GHE: I think you’re going to absolutely love The National. It’s one of my favourites – it’s a community coming together.

SE: Is that not the nature of these types of festivals? Except it won’t be so hot that you want to keel over and die [laughs].

GHE: Is it just going to be you and your fiddle player at The National?

SE: Yeah! Unless if a friend happens to be going or we happen to meet someone at a jam – by the end of a festival everyone is just like family. If you make special, chemical connections with people you want to share that on stage. If I happen to jam with a bass player or someone else and it works I have no issues with having guests on my stage ever.

GHE: As well as The National you have shows around Queensland and Northern New South Wales as well…

SE: Like Nimbin Mardi Grass!

GHE: I’m not familiar with Nimbin Mardi Grass at all.

SE: I was meant to play there last year but I was supposed to do Urban Country Festival as well. Urban ended up getting cancelled and I made the call not to try to drive to Mardi Grass because it was too sketchy with the weather, as to whether everyone was going to get flooded in or not. I didn’t really need that. But I love Nimbin, and I love the area. It’s just really beautiful – that appeals to me a lot. I’m not a really massive pot smoker so that side of it doesn’t necessarily appeal to me, but if that’s people’s thing that’s fine. But it’s a nice place to go for a couple of nights – it’s nice and cool and there’s generally some really bloody good music.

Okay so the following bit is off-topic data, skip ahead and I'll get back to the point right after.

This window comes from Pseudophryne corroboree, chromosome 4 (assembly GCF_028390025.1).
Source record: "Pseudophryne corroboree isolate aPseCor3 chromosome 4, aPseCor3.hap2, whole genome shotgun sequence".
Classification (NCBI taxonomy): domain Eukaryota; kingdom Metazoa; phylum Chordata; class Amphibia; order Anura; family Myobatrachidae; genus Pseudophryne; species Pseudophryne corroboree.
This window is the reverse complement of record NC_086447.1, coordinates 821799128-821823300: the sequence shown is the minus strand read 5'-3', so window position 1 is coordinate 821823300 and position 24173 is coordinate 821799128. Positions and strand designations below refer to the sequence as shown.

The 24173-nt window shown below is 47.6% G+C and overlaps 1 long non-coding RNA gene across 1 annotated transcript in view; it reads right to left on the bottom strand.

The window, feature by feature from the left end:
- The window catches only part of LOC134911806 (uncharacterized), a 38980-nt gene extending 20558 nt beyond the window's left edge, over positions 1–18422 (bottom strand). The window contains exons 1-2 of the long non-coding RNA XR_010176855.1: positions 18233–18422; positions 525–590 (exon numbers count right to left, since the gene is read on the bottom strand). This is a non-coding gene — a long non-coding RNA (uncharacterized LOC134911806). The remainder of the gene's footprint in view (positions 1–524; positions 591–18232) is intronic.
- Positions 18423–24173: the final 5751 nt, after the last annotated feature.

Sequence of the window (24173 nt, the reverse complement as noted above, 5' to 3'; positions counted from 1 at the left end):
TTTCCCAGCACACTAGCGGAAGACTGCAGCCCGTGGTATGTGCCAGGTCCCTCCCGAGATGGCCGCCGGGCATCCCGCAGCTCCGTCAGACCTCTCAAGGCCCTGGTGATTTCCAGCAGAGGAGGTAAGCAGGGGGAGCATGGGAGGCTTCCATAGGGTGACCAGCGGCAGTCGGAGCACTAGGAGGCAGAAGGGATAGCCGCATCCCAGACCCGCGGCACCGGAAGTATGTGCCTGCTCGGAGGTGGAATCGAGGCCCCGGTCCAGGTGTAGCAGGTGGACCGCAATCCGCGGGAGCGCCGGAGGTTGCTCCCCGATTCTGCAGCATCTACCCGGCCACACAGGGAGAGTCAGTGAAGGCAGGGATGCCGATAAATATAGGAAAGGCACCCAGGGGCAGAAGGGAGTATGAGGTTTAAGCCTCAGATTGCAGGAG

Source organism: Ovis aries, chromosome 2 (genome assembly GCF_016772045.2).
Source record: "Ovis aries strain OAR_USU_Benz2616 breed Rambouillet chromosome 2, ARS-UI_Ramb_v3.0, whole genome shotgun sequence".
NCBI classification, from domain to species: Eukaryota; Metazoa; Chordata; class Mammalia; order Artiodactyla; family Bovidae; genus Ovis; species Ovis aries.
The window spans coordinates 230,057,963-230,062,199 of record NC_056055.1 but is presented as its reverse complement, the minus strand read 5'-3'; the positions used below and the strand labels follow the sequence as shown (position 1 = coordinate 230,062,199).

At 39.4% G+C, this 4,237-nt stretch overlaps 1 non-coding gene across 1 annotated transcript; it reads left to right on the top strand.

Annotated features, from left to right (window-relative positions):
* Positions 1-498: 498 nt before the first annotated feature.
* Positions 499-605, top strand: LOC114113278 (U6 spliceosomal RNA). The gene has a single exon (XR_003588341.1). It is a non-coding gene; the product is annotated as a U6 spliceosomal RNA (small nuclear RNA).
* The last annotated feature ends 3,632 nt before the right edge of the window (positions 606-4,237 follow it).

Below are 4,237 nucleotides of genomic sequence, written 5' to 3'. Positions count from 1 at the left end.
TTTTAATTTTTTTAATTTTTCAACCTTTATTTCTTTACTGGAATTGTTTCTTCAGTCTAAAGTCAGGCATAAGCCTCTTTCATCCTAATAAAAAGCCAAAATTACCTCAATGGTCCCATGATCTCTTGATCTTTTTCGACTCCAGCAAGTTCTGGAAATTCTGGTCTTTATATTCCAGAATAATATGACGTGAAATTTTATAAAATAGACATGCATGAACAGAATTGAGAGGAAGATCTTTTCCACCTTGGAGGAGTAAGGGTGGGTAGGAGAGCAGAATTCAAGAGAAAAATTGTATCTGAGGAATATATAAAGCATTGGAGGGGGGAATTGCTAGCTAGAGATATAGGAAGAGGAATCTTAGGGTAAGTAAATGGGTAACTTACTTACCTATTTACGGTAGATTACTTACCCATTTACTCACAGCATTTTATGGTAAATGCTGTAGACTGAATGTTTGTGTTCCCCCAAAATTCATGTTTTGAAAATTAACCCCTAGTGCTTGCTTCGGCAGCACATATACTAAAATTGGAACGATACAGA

GHE: You had a pretty massive 2015 in terms of touring. Is 2016 shaping up the same way?

SE: No. Last year I basically just fell apart. It was too much for me – too much back and forth, too much travelling. By the end of it I couldn’t fly without being sedated on valium because I started having panic attacks on aeroplanes.

GHE: That’s not ok!

SE: It was really full on. I was still running a business in Brisbane and trying to get back to my son in Cairns – it was just too much. And touring solo, being on my own for a lot of the time and doing all the driving and lugging in of gear myself, I just felt the camaraderie wasn’t there. I lost so much money as well – I was just banging my head against a wall going “am I really doing the right thing? I really thought my calling was music but maybe I’m not good enough”. So I had to just step back and go this is going to have to be more of a hobby and I decided that I would prefer to definitely work another job and make that a priority as well as being a mum. I would put less pressure on performing and maybe try to do just two tours a year – make them x amount of time long so I didn’t burn myself out and so that I could give my audience the best of myself. And now I’m working full time and I’m totally a single mum in the city with no family at all – so that’s pretty hectic. I just really have to pace myself. I’m touring this time for the majority over the school holidays and mainly weekends for the time outside of that. So that is just a walk in the park. No aeroplanes for Sian!